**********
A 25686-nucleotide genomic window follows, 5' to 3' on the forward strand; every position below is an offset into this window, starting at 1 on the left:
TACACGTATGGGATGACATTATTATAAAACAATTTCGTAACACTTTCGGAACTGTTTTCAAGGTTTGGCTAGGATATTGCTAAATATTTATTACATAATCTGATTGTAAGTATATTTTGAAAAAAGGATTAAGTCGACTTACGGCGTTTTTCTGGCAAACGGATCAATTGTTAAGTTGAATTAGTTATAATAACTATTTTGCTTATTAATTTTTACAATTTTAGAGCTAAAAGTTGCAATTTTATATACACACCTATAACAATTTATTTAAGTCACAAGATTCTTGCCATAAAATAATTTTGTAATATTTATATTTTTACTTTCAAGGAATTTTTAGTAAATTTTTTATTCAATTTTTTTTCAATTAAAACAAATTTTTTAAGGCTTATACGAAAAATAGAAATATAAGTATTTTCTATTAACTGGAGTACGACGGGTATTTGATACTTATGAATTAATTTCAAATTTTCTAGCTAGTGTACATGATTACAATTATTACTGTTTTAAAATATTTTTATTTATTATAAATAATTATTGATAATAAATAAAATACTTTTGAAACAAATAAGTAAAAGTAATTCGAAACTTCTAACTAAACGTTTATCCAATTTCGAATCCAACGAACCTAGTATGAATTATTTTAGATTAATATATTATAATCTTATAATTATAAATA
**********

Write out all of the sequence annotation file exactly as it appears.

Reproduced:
A 25686-nucleotide genomic window follows, 5' to 3' on the forward strand; every position below is an offset into this window, starting at 1 on the left:
TACACGTATGGGATGACATTATTATAAAACAATTTCGTAACACTTTCGGAACTGTTTTCAAGGTTTGGCTAGGATATTGCTAAATATTTATTACATAATCTGATTGTAAGTATATTTTGAAAAAAGGATTAAGTCGACTTACGGCGTTTTTCTGGCAAACGGATCAATTGTTAAGTTGAATTAGTTATAATAACTATTTTGCTTATTAATTTTTACAATTTTAGAGCTAAAAGTTGCAATTTTATATACACACCTATAACAATTTATTTAAGTCACAAGATTCTTGCCATAAAATAATTTTGTAATATTTATATTTTTACTTTCAAGGAATTTTTAGTAAATTTTTTATTCAATTTTTTTTCAATTAAAACAAATTTTTTAAGGCTTATACGAAAAATAGAAATATAAGTATTTTCTATTAACTGGAGTACGACGGGTATTTGATACTTATGAATTAATTTCAAATTTTCTAGCTAGTGTACATGATTACAATTATTACTGTTTTAAAATATTTTTATTTATTATAAATAATTATTGATAATAAATAAAATACTTTTGAAACAAATAAGTAAAAGTAATTCGAAACTTCTAACTAAACGTTTATCCAATTTCGAATCCAACGAACCTAGTATGAATTATTTTAGATTAATATATTATAATCTTATAATTATAAATA